When they forget that it’s only their talented teams that keep them in business, here are the nine most common recruiting mistakes companies make.
Job Ads for Zombies
Recruiting mistake Number One is a job ad that insults the job-seeker even before s/he applies for the position. “The Selected Candidate will possess….” speaks right past the reader, as though he or she couldn’t possibly qualify! Can you imagine writing to a consumer, “The appropriate buyer of our products is a discerning, well-heeled individual….not YOUR sorry ass.” We don’t insult our customers.
Why would we insult job-seekers? Why would we use all of a job ad’s real estate to talk about what we need, and none of it to mention why a smart and capable job-seeker should bother applying? We can use job ads to market to the talent community, just the way we’d want to be marketed to. We can put a human voice in a job ad and sound like a person with a meaty problem to solve, not Darth Vader in search of more Battle Drones.
Black Holes Instead of Welcome Mats
If we want great people to apply for our jobs, why would our website greet them with the cheery message “Any fields left blank on this form will subject the applicant to immediate disqualification.”? Can’t we use a recruiting portal to create a relationship with a person we’re interested in attracting to our recruiting pipeline? If we care about talent, we will. We won’t use mechanical Black Hole recruiting systems (Applicant Tracking Systems in HR language) to sort living, breathing people by means of boilerplate keywords. That is the worst possible way to gauge a person’s heft or abilities!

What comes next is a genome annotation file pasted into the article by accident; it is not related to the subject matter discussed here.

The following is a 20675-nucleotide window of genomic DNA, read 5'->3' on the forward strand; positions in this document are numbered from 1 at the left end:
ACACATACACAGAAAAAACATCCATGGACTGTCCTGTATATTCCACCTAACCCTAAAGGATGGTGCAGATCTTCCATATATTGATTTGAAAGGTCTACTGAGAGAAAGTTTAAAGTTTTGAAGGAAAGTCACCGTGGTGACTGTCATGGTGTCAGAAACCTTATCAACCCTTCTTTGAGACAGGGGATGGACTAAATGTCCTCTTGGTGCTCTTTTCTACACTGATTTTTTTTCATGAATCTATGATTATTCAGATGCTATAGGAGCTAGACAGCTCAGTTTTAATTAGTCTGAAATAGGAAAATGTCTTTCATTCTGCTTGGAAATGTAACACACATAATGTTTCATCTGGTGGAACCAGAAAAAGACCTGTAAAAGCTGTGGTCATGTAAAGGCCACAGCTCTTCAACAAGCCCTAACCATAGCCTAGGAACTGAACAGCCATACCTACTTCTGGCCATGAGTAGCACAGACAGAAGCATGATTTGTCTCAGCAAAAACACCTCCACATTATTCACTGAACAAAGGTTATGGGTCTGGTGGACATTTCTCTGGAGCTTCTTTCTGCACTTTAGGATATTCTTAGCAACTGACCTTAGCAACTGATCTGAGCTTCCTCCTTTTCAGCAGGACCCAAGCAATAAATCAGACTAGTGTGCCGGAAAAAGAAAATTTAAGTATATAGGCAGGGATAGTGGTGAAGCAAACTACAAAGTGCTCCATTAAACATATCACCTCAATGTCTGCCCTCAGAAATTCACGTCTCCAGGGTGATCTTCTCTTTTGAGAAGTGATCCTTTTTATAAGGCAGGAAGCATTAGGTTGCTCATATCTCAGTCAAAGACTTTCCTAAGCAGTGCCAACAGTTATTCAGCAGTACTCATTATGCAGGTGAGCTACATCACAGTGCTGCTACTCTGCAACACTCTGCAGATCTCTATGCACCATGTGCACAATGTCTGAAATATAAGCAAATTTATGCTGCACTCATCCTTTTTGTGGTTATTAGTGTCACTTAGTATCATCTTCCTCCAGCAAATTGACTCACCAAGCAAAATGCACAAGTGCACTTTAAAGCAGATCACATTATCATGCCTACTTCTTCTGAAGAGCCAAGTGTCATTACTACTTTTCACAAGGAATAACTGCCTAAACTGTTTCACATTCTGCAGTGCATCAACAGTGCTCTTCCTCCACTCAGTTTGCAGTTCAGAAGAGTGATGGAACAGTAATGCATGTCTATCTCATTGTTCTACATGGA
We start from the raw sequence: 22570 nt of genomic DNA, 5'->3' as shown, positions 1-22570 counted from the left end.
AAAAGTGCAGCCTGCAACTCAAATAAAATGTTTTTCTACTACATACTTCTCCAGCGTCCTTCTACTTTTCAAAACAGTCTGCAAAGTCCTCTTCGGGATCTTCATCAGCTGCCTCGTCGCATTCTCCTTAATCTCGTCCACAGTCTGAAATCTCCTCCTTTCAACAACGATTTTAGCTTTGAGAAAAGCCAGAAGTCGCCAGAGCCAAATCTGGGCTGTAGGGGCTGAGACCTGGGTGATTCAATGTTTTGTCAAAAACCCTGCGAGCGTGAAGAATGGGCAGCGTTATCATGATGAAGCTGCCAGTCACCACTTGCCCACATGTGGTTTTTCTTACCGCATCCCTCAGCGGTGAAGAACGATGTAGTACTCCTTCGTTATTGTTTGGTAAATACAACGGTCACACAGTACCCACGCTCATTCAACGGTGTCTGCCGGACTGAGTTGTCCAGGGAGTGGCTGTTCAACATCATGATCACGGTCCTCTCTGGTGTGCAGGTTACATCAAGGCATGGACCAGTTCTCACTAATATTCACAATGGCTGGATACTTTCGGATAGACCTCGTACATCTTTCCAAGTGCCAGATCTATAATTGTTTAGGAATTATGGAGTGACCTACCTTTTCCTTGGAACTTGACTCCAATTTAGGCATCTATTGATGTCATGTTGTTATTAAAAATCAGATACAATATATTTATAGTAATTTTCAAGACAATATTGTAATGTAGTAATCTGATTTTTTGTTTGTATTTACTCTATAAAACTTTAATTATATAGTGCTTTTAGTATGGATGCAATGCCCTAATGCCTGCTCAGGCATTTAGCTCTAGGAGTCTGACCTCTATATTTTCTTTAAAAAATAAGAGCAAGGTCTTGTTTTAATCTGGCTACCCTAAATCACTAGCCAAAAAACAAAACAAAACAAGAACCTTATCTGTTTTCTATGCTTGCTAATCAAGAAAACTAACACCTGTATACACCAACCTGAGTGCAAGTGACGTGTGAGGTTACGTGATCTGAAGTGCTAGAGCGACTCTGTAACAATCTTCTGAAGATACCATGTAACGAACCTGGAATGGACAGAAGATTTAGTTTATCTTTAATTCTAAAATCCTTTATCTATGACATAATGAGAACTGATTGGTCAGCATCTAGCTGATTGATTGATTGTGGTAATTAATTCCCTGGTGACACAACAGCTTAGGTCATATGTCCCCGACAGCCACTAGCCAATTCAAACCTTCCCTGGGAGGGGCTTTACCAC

We can put a simple logical gate into a job ad instead, like this: “If you’re interested in the role, send me a 300-word paragraph that explains why.” That paragraph will speak volumes about a candidate’s worldview, experience and ability to communicate, and make your first-pass sort easier. Can you step out of the traditional recruiting box far enough to try something new?
Just One Nobel Prize, You Say?
I was a corporate HR SVP for eons. I regularly arm-wrestled hiring managers over their fanciful-bordering-on-delusional job requirements. Over time I found that at least fifty percent of what we asked for in our job ads had no bearing on the new hire’s ability to perform the job.
You’ll snag better people, faster when you slim down the bullets on your job ad and stop looking for imaginary people who can fly and see through walls. Tell the story of the job instead of listing bullets — tell the reader what hill you’re trying to climb and why it would advance his career and grow his mojo to climb it with you. We can be human in our job ads, instead of trying to reinforce the fiction that the employer is the only one with a decision to make.
Our Computer Will Speak to You Now
Your first response to a new job applicant must come from a human being, if you want great people on your team. You can’t send a terse auto-responder that uses the passive voice, like “Your application has been received” and expect people with mojo and talent to stick around. Where does all the zombie corporate language come from, anyway? It can’t help you. It can only send the most-in-demand candidates scurrying off to join your competitors.